Power system
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A power module system that uses an electric motor and a turbine generator motor in combination to create a power generating loop. In this power-generating loop the user may not only generate their own power, but also generate excess power that can be sold back to the power company. On the large scale the loop starts with a pair of fuse boxes in a home or office with one fuse box hooked to the grid. The present invention uses a power storage base to start the self-running system and a fuse box to run electric motor that uses low power and increases power for the residence or office.

Reno, Matthew E. (Desert Hot Spring, CA, US)
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International Classes:
H02J9/08; H02J3/38; (IPC1-7): F03G6/00; B60K16/00; B60L8/00; F03G7/00
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Primary Examiner:
Attorney, Agent or Firm:
Matthew E. Reno (15253 Avenida Monteflora Desert Hot Springs, Riverside, CA, 92240-7011, US)
1. An utility usage system for a home, comprising: at least one electric motor; a generator turbine, communicating with said at least one electric motor; a power storage base, communicating with said generator turbine and said at least one electric motor; and a first breaker box, communicating with said power storage base and the home.

2. An utility usage system as in claim 1, further comprising a second breaker box in communication with a power source.

3. An utility usage system as in claim 1, wherein said at least one electric motor can be of any conventional voltage.

4. An utility usage system as in claim 1, further comprising an alternator connected by belts to said at least one electric motor.

5. An utility usage system as in claim 1, wherein said power storage base has a series of batteries which are connected to one another.

6. An utility usage system as in claim 1, further comprising an inverter for converting current from directed current to alternated current, said inverter communicating with said power storage base and the home.

7. An utility usage system as in claim 2, wherein electricity that has been generated in the home and is unused moves from said first breaker box to said second breaker box.

8. An utility usage system as in claim 1, further comprising a transmission regulating output from said at least one electric motor to said generator turbine.

9. An electricity generating method for a local environment, comprising: a means for producing electricity in the local environment; and a means for feeding extra electricity to an utility grid.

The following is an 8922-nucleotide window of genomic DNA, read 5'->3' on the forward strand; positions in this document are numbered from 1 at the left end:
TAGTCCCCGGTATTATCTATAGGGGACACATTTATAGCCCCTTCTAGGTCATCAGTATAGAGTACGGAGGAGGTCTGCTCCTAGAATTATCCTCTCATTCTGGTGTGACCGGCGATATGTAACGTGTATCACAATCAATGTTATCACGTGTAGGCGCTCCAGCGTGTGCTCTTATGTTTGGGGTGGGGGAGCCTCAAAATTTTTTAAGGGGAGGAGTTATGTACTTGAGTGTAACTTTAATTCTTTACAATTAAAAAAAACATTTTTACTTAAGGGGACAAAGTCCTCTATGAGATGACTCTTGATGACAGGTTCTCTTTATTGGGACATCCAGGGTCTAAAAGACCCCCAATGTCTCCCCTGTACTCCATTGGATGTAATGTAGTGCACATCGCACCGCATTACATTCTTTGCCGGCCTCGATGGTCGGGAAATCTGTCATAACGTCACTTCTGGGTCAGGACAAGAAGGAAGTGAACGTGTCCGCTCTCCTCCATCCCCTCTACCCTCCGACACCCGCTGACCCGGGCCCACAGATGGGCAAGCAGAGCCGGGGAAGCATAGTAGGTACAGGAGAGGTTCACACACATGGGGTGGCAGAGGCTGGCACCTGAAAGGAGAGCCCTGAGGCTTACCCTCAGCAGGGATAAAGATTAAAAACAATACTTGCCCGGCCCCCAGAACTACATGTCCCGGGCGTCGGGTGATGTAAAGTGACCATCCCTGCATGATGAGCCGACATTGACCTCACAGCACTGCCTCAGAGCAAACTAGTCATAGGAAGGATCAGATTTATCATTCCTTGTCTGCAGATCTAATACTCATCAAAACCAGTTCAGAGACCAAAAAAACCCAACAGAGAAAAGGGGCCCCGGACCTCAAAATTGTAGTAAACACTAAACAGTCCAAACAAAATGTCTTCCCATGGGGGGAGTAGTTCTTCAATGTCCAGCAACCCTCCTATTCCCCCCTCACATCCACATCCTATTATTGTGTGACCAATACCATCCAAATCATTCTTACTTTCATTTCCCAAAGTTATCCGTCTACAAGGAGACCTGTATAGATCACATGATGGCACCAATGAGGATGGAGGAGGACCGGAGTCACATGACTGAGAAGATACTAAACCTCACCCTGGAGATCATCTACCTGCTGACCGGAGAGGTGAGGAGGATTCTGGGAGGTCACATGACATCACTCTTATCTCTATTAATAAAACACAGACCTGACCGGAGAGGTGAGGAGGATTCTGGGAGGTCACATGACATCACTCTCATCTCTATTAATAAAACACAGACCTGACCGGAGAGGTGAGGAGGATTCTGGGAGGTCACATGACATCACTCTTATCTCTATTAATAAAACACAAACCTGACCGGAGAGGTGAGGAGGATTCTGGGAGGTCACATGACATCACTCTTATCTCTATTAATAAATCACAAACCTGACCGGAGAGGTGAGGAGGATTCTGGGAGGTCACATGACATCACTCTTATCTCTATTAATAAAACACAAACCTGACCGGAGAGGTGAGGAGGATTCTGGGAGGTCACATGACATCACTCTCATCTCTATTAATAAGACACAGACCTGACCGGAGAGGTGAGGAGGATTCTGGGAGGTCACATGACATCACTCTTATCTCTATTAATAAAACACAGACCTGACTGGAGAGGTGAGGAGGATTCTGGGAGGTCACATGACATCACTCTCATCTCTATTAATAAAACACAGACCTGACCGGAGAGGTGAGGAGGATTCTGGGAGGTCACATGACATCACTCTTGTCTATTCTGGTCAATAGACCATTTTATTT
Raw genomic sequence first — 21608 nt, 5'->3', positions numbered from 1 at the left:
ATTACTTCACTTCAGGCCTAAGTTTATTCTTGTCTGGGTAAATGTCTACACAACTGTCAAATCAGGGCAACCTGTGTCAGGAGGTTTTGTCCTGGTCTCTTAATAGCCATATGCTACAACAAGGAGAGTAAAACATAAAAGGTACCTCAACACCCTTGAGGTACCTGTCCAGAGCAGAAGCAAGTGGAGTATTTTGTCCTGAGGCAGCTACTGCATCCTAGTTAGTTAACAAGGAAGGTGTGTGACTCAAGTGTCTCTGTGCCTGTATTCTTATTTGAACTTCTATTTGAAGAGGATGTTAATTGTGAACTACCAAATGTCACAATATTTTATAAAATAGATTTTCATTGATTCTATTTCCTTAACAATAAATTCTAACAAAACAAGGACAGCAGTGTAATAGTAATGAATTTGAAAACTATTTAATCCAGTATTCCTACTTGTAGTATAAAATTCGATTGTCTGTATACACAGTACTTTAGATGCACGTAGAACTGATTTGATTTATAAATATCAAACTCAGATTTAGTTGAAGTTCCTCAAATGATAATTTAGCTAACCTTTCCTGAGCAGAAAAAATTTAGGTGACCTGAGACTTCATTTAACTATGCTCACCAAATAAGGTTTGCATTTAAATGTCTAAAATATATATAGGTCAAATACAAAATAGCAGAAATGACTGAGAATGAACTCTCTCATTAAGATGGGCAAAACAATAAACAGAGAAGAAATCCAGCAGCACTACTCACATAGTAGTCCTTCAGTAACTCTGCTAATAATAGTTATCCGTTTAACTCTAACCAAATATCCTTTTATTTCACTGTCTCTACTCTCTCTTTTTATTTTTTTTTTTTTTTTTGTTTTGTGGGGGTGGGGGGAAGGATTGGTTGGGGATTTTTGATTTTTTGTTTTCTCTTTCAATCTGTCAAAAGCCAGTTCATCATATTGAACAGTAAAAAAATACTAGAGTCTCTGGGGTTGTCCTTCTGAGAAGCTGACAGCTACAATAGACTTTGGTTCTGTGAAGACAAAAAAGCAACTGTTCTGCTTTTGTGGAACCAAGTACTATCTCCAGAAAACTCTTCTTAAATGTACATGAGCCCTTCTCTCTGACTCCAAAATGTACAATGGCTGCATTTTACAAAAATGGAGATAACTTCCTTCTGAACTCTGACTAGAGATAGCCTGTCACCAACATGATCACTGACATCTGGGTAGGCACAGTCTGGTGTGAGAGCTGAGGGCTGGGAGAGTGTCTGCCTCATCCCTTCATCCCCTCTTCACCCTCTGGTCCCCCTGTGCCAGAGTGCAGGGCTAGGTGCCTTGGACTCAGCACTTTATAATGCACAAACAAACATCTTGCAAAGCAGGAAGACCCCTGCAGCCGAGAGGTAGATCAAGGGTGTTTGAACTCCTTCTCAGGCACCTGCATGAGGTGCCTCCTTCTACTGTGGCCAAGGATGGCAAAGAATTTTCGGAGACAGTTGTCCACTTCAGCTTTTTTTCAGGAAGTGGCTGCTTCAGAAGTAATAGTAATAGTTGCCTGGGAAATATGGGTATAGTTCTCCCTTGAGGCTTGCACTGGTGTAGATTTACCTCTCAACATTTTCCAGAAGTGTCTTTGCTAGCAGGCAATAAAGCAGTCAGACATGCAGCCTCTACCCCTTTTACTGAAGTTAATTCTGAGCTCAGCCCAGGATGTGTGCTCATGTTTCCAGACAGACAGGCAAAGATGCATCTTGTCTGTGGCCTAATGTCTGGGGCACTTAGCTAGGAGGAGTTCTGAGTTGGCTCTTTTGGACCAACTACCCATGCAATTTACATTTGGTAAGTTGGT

10. An electricity generating method for a local environment, comprising: at least one solar panel in direct communication with an electric motor; and a means for producing electricity in the local environment, with the initial start up from said at least one solar panel.

11. An electricity generating method for a local environment as in claim 10, wherein said at least one solar panel provides a means for initial start up of said means for producing electricity without the use of electricity from an utility grid.



[0001] In the United States, and most industrialized nations, the citizens take electricity for granted. We use electricity to run things we consider essential, such as our furnaces, air conditioners, water heaters, and refrigerators. Hospitals and care facilities rely on local power facilities to keep patients at steady levels during operations, or when patients are not able to function on their own. Hospitals are required to have a back up power system that is not reliant on the power grid, however residences and offices are not required to have alternate power supply and usually have no power source other than the local utilities grid. With the recent brown outs and black outs in California the need for reliable secondary power sources has escalated to a major national problem.

[0002] The use of solar panels has grown in popularity, in the United States and around the world, as a means to enhance or replace the electricity from the local power grids. Solar panels can store a certain amount of power per cell, but the storage space is limited, and most solar systems require either large amounts of sunlight or large amounts of solar cells. Therefore, there are areas of the country in which solar cells are impractical due to low amounts of sunlight. Also solar panels are difficult to repair, costly to install, and replace, and relaying the stored current requires additional equipment.